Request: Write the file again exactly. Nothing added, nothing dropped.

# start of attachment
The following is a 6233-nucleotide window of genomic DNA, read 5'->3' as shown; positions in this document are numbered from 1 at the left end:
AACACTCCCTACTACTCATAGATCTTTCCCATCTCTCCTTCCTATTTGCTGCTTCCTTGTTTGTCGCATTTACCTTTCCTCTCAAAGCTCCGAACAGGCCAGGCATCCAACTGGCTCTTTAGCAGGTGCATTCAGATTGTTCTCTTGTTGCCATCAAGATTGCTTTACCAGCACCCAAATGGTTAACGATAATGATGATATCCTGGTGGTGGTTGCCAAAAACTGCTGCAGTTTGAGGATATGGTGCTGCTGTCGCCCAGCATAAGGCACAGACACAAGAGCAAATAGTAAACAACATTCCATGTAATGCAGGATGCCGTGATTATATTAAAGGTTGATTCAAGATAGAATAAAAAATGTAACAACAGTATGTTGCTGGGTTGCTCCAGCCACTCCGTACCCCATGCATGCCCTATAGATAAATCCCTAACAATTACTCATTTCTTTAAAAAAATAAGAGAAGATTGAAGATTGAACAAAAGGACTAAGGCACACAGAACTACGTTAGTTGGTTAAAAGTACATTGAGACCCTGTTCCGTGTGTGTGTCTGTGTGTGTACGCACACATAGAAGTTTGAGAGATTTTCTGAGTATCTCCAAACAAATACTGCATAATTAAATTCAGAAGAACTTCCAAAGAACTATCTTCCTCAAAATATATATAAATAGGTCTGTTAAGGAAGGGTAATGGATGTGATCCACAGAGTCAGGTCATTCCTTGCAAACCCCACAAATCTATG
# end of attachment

The following is a 6233-nucleotide window of genomic DNA, read 5'->3' as shown; positions in this document are numbered from 1 at the left end:
AACACTCCCTACTACTCATAGATCTTTCCCATCTCTCCTTCCTATTTGCTGCTTCCTTGTTTGTCGCATTTACCTTTCCTCTCAAAGCTCCGAACAGGCCAGGCATCCAACTGGCTCTTTAGCAGGTGCATTCAGATTGTTCTCTTGTTGCCATCAAGATTGCTTTACCAGCACCCAAATGGTTAACGATAATGATGATATCCTGGTGGTGGTTGCCAAAAACTGCTGCAGTTTGAGGATATGGTGCTGCTGTCGCCCAGCATAAGGCACAGACACAAGAGCAAATAGTAAACAACATTCCATGTAATGCAGGATGCCGTGATTATATTAAAGGTTGATTCAAGATAGAATAAAAAATGTAACAACAGTATGTTGCTGGGTTGCTCCAGCCACTCCGTACCCCATGCATGCCCTATAGATAAATCCCTAACAATTACTCATTTCTTTAAAAAAATAAGAGAAGATTGAAGATTGAACAAAAGGACTAAGGCACACAGAACTACGTTAGTTGGTTAAAAGTACATTGAGACCCTGTTCCGTGTGTGTGTCTGTGTGTGTACGCACACATAGAAGTTTGAGAGATTTTCTGAGTATCTCCAAACAAATACTGCATAATTAAATTCAGAAGAACTTCCAAAGAACTATCTTCCTCAAAATATATATAAATAGGTCTGTTAAGGAAGGGTAATGGATGTGATCCACAGAGTCAGGTCATTCCTTGCAAACCCCACAAATCTATG